Native American Mythology-Four
In the European tradition, there are three challenges, three princesses, three princes, three warnings, three this, three that…
It’s all about the number three when European stories are concerned, but if you’re reading Native American mythology and legends, the number four is where it’s at.
What’s different about the number four? Why is it the number for Native Americans?
A cursory glance would equate it to the four directions, which are repeatedly mentioned over and over again in Native American stories. The four directions are what seems to ground culture and conscience.
As it turns out, Native American stories are not the only place you’ll find the number four prominently featured. There are four elements, traditionally. There are references to the number four in Buddhism. There are four gospels in the Christian religion, four Vedas in Hinduism, four arch angels, and there are also four corners of the world. Four is everywhere, but when we think of a magic number, of wishes for example, we think of the number three.
Four tends to have a cross in it somewhere. It doesn’t have to be a cross in a religious sense, but the number four typically has one line running nearly perpendicular to another line. Thinking of four as the four directions, this does make sense. To make a compass, the four directions must cross and form what we call a compass, but it does not necessarily hold religious symbolism.
Going on, the number four has long symbolized something that was solid, something that could be touched. In other words, something real, something to ground you in reality. The four directions were very important to Native Americans. It was how they oriented themselves in their lives. The sun rose in the east and set in the west. Certain stars were in certain parts of the sky. When a story of creation came about, there was almost always a nod to the fact that the four directions were involved. If you take into account that everything is in a direction, then the four directions encompass everything; they encompass the whole world.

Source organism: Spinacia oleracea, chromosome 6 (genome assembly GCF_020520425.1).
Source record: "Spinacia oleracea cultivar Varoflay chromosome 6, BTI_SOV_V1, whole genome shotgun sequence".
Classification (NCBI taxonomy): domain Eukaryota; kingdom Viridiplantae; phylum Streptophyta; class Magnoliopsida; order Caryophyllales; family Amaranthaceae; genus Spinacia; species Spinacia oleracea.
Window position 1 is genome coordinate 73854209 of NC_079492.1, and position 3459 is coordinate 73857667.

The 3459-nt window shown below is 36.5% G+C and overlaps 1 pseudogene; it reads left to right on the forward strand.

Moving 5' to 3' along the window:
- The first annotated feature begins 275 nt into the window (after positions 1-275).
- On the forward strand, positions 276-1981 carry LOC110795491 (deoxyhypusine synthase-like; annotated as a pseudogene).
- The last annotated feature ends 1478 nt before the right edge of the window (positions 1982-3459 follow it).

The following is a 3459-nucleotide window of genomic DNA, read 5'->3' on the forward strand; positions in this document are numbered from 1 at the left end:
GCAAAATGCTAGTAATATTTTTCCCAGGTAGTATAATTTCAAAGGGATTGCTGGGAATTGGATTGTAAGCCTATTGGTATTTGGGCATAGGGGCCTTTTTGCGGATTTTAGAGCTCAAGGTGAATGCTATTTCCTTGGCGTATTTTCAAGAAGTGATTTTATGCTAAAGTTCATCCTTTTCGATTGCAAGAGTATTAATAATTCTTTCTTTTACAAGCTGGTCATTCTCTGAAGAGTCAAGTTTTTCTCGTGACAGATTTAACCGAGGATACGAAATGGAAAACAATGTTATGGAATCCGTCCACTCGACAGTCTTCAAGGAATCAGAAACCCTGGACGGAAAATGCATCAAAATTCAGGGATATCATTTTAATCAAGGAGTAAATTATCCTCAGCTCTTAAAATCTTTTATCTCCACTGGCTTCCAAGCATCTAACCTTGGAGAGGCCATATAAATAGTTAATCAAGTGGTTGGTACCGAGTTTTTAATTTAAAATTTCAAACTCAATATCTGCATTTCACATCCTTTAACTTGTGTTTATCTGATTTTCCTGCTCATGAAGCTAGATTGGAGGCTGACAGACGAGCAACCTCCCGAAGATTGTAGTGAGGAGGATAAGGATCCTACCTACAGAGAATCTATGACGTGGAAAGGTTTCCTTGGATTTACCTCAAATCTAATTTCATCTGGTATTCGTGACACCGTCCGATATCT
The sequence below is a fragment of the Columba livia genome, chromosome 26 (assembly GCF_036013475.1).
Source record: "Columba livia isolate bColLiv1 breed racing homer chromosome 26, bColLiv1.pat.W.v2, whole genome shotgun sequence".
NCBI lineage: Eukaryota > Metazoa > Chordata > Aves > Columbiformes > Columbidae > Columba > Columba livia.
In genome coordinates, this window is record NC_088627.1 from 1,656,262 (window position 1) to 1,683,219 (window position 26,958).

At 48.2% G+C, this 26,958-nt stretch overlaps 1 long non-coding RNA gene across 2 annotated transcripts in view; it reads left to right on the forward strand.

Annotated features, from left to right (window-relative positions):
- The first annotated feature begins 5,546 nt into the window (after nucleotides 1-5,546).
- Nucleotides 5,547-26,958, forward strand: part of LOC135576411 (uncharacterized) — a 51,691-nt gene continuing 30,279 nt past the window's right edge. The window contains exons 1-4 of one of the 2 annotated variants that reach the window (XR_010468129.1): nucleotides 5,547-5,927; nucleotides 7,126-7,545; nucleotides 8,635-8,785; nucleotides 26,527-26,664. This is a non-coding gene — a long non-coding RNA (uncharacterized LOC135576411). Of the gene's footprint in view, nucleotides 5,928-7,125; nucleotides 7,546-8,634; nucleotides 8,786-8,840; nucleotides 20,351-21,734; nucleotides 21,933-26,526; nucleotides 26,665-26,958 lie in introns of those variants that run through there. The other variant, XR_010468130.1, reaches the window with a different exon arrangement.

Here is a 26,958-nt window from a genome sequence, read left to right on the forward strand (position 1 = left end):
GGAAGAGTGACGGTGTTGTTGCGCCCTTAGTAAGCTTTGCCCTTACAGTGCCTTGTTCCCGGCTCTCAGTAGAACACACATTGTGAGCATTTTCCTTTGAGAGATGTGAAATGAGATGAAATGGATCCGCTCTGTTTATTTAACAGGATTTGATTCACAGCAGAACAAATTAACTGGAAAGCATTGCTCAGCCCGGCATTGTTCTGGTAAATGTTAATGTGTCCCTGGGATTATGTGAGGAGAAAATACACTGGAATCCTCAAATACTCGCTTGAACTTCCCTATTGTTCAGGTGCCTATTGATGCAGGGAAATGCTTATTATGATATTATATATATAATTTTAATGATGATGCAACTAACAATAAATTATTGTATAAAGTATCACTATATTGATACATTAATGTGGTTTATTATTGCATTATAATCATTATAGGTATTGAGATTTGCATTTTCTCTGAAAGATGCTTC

If you look to the north, the south, the east, and the west, have you not seen all that there is to see? Is there another direction you can look that you haven’t seen? You could be a smart alec and say up or down, but let’s think in terms of a gyroscope. A gyroscope also encompasses the four directions, but in a more three-dimensional sense. Thinking in terms of three-dimensions, if you’ve looked west, east, north and south, you have seen it all.
Four is everything.
Repeatedly in these stories there were four people, or four challenges, or four ghosts, or what have you. There were four of whatever it was. The story was not complete without including the complete number, which in this case would be four.
This may not seem like a big deal, but imagine you rub a magic lamp and instead of getting three wishes, you got four wishes. Ooh-la-la—what thing would you waste three wishes on that didn’t matter? We all know the final wish, in this case the fourth, is the one that really matters. Instead of going on just three quests, you go on four, which seems like one more quest too many if you ask me, but that’s probably because I’m used to the European mindset of things.
It’s not a lesser thing or a better thing that these stories use the number four instead of three, it’s just a cultural thing, but it’s an interesting cultural thing.
So saddle up and let’s go on those four quests, in the four directions, to defeat the four enemies and get four rewards.